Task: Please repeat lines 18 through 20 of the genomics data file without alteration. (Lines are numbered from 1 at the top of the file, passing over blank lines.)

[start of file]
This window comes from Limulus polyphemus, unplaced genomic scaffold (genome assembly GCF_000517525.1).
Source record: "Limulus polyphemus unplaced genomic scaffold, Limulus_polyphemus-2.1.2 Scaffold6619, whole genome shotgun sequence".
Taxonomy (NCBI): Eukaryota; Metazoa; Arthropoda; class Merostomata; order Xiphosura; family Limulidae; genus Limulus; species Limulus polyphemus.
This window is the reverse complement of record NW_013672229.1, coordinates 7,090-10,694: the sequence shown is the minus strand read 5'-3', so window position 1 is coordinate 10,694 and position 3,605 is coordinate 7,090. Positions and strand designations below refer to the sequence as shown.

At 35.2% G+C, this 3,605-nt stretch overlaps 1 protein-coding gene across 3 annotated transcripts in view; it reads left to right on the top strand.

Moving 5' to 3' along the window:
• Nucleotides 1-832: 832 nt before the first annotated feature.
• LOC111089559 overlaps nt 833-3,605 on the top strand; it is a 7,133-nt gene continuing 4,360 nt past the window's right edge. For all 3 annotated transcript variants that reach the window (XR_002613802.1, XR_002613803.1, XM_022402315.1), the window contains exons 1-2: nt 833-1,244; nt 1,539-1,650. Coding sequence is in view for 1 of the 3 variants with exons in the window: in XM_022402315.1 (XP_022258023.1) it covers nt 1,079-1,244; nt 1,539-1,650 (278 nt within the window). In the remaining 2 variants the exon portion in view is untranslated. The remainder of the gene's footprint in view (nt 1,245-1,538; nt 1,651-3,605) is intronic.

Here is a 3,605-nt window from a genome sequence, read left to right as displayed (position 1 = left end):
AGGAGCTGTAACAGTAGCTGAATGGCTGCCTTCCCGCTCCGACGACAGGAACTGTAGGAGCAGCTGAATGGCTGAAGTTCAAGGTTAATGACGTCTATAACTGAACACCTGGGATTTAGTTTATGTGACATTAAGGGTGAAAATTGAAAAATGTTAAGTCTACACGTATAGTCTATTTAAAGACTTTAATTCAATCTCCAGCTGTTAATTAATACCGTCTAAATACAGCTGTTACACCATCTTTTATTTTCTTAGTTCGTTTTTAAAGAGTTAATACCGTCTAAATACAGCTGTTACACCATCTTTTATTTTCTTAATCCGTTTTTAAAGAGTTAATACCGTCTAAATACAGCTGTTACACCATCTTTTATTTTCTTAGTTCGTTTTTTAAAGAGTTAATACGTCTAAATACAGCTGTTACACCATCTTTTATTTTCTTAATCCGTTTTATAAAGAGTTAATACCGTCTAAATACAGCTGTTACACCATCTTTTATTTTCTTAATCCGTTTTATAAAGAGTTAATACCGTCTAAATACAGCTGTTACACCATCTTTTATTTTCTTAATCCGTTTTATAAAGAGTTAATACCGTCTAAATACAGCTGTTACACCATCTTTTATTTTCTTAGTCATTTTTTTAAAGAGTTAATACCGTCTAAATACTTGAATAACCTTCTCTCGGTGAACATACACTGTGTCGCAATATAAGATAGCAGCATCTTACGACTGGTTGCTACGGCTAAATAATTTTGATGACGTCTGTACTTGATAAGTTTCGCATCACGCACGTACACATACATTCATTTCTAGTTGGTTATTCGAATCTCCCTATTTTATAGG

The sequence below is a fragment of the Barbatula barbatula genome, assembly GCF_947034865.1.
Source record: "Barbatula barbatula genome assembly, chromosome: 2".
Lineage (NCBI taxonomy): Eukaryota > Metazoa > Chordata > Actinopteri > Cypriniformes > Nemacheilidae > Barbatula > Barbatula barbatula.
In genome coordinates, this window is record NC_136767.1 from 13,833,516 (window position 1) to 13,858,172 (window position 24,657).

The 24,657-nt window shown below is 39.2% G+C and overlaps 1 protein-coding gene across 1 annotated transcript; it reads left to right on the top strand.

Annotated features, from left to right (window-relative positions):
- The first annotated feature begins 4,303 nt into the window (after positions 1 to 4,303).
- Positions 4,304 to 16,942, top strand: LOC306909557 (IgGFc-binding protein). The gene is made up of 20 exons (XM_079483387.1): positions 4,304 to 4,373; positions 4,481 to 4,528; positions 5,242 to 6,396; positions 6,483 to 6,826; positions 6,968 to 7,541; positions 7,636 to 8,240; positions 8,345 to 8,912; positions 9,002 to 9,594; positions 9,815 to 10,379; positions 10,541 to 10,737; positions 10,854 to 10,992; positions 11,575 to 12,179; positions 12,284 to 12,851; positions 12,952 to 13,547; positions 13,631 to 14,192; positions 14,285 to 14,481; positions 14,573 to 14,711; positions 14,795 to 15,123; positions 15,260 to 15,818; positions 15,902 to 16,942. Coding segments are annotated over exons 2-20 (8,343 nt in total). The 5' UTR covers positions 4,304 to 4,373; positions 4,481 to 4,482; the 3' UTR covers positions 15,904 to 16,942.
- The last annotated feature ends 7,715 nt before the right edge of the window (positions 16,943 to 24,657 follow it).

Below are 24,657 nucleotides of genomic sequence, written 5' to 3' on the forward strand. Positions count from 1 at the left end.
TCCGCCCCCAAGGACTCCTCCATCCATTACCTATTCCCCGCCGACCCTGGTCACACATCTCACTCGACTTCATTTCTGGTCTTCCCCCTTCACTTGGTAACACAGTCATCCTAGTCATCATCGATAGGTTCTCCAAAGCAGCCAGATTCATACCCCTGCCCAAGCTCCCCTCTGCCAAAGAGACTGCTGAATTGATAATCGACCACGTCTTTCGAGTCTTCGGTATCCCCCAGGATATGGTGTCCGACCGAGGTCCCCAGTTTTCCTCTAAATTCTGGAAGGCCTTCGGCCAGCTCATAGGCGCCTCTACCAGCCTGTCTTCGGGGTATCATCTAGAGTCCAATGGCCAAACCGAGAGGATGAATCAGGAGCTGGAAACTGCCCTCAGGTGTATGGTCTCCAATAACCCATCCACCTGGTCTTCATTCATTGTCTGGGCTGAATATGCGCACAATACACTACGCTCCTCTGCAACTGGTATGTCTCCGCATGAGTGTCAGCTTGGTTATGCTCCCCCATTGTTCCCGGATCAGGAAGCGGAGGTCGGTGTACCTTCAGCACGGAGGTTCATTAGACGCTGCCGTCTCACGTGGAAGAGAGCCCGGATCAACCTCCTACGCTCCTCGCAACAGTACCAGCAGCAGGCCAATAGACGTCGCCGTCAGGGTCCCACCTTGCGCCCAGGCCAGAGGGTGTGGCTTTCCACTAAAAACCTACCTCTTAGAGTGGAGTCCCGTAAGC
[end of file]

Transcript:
- Positions 4,304 to 16,942, top strand: LOC306909557 (IgGFc-binding protein). The gene is made up of 20 exons (XM_079483387.1): positions 4,304 to 4,373; positions 4,481 to 4,528; positions 5,242 to 6,396; positions 6,483 to 6,826; positions 6,968 to 7,541; positions 7,636 to 8,240; positions 8,345 to 8,912; positions 9,002 to 9,594; positions 9,815 to 10,379; positions 10,541 to 10,737; positions 10,854 to 10,992; positions 11,575 to 12,179; positions 12,284 to 12,851; positions 12,952 to 13,547; positions 13,631 to 14,192; positions 14,285 to 14,481; positions 14,573 to 14,711; positions 14,795 to 15,123; positions 15,260 to 15,818; positions 15,902 to 16,942. Coding segments are annotated over exons 2-20 (8,343 nt in total). The 5' UTR covers positions 4,304 to 4,373; positions 4,481 to 4,482; the 3' UTR covers positions 15,904 to 16,942.
- The last annotated feature ends 7,715 nt before the right edge of the window (positions 16,943 to 24,657 follow it).

Below are 24,657 nucleotides of genomic sequence, written 5' to 3' on the forward strand. Positions count from 1 at the left end.